'Downton Abbey' creator Julian Fellowes said that James Cameron's blockbuster 'Titanic' was an unfair representation of the tragedy and was really just a love story set against the backdrop of the Titanic.
A particular point of contention is the portrayal of William Murdoch, the first officer on the RMS Titanic who went down with the ship after launching the lifeboats that saved 75 percent of the lives on the ship.
Hailed as a hero, Cameron's version of the tragedy portrayed him as a cowardly man who shot passengers before taking his own life.
That was very unfair how Murdoch was depicted, said Julian Fellowes to RadioTimes magazine. He wasn't cowardly. He fired the pistol to just stop a potential riot. It was suddenly getting out of hand, and he fired it in the air. That's not being cowardly.
Fellowes aims to do right by Murdoch in his new adaptation of the Titanic story.
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He told the magazine that as a writer he has a responsibility to the truth and to people.
I don't think you can do that, he said adding that you can't turn someone into a coward even when there's no evidence that they weren't cowardly.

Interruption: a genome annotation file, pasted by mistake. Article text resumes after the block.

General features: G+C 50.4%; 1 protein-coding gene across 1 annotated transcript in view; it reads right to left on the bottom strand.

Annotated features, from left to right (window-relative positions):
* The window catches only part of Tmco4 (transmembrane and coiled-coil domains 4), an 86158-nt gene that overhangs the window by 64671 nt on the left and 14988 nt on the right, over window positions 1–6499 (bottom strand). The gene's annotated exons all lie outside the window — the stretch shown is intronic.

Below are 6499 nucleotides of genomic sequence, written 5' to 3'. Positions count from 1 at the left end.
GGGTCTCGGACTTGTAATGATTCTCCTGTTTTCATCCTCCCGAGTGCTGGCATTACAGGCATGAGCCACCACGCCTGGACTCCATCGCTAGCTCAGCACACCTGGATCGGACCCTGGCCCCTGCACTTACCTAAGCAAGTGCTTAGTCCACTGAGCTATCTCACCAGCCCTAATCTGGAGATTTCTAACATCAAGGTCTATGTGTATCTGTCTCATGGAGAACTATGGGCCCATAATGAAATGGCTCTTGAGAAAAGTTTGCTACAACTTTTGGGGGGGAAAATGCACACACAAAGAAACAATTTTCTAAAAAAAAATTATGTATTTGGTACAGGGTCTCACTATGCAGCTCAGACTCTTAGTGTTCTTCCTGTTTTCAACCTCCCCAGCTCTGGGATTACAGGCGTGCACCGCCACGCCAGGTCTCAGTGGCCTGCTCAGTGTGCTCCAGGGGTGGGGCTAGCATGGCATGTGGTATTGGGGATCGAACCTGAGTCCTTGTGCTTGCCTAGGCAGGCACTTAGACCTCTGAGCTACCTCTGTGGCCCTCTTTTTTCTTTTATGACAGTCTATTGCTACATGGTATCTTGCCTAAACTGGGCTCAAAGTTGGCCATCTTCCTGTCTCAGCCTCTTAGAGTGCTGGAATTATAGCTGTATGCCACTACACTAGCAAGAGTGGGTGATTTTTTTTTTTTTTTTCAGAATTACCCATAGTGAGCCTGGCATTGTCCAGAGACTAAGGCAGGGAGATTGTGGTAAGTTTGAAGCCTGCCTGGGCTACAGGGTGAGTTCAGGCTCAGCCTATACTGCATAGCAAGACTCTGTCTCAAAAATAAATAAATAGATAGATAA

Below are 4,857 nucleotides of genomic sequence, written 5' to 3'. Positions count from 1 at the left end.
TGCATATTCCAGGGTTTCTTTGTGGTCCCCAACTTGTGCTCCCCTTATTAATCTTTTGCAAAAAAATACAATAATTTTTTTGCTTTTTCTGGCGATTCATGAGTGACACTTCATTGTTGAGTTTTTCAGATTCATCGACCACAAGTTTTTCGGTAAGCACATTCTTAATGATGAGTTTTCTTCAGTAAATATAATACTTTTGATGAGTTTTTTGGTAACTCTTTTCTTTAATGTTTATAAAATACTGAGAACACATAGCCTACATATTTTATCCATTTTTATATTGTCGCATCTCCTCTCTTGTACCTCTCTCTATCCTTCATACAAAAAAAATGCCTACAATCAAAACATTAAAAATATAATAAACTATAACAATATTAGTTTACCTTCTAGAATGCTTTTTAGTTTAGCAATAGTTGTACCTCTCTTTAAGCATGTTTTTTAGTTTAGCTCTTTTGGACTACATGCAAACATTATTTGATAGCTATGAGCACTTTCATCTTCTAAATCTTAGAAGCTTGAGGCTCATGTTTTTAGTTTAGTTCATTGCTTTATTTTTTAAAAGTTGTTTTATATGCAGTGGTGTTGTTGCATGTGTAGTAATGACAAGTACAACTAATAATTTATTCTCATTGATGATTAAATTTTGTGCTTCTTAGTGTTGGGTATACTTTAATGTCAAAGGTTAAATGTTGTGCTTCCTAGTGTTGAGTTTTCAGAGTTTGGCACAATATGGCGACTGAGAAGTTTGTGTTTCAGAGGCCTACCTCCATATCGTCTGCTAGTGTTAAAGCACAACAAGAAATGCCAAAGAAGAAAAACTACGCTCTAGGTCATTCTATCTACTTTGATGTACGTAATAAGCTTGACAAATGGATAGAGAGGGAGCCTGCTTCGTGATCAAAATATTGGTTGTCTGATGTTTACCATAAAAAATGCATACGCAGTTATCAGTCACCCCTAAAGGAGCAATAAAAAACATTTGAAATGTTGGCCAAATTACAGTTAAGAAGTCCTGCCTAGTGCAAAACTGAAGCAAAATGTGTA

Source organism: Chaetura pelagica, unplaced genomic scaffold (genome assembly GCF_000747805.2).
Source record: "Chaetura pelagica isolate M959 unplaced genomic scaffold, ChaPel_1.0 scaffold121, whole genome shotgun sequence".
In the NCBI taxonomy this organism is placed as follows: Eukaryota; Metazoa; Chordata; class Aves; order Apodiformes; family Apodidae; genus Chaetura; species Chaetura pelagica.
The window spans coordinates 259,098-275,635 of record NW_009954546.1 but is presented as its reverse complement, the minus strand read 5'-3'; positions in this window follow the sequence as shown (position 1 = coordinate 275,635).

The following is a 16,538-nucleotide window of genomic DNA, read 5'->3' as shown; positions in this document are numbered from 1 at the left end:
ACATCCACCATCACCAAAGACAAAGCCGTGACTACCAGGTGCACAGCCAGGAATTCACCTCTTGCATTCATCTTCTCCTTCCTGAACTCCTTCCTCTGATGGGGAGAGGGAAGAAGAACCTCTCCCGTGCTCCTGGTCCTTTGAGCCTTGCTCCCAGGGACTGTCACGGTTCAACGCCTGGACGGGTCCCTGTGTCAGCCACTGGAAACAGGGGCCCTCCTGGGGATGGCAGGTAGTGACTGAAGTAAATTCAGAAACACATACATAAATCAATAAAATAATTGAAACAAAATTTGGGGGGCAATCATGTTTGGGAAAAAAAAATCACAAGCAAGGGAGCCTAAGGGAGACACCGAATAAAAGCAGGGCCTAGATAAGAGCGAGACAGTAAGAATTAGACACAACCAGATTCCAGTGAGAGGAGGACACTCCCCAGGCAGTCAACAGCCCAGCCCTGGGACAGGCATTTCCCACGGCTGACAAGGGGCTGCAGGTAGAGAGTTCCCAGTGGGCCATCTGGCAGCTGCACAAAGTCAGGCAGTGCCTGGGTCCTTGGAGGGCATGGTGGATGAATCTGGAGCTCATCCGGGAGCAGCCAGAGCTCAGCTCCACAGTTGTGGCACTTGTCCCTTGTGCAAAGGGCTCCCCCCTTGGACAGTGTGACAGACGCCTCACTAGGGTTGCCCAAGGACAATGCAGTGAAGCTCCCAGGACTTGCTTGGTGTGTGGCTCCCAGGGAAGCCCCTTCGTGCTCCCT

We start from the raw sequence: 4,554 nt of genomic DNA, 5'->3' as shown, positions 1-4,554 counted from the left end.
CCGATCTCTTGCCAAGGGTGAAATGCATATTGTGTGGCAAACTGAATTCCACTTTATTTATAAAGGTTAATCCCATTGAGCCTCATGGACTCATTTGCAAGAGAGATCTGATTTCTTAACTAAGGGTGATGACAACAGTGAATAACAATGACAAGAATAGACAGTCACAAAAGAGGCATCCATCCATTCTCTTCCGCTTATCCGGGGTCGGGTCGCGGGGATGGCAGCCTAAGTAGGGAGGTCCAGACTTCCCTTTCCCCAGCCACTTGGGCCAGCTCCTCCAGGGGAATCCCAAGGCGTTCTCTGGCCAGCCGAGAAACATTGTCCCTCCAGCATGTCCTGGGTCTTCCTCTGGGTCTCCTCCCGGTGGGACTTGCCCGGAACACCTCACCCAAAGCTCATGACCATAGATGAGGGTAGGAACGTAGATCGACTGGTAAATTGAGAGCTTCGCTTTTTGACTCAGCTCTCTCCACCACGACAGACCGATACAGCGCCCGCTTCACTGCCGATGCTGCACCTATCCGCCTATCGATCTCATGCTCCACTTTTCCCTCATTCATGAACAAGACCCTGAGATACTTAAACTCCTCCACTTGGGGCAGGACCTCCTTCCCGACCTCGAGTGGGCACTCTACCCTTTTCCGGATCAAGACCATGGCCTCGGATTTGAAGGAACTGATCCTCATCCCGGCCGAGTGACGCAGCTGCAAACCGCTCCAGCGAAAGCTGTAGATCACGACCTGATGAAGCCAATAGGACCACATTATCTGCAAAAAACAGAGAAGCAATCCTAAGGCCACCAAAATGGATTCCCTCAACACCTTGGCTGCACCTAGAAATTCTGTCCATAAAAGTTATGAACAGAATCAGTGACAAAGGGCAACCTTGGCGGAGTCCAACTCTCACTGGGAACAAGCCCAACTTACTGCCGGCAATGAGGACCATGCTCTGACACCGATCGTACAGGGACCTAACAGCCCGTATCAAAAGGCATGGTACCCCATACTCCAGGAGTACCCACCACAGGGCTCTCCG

I think with real people you have a kind of imperative to be true to who they were. I don't think you can take someone who was moral and decent and make them do something immoral and indecent, he said to RadioTimes magazine. I would feel uncomfortable doing that. So we do have Murdoch, and we have him firing a pistol... [But] there is a little bit of setting the record straight.
His four part mini-series aired Sunday on the U.K.'s ITV1. It is one of the most expensive mini-series to be made for British television.
Fellowes spent the last 5 years going through all the Titanic documents he could find, including the post-disaster hearings that occurred in New York and London.
The first episode of the series premiered Sunday. It had a budget of £11 million ($17.5 million). It received decidedly lukewarm reviews from critics.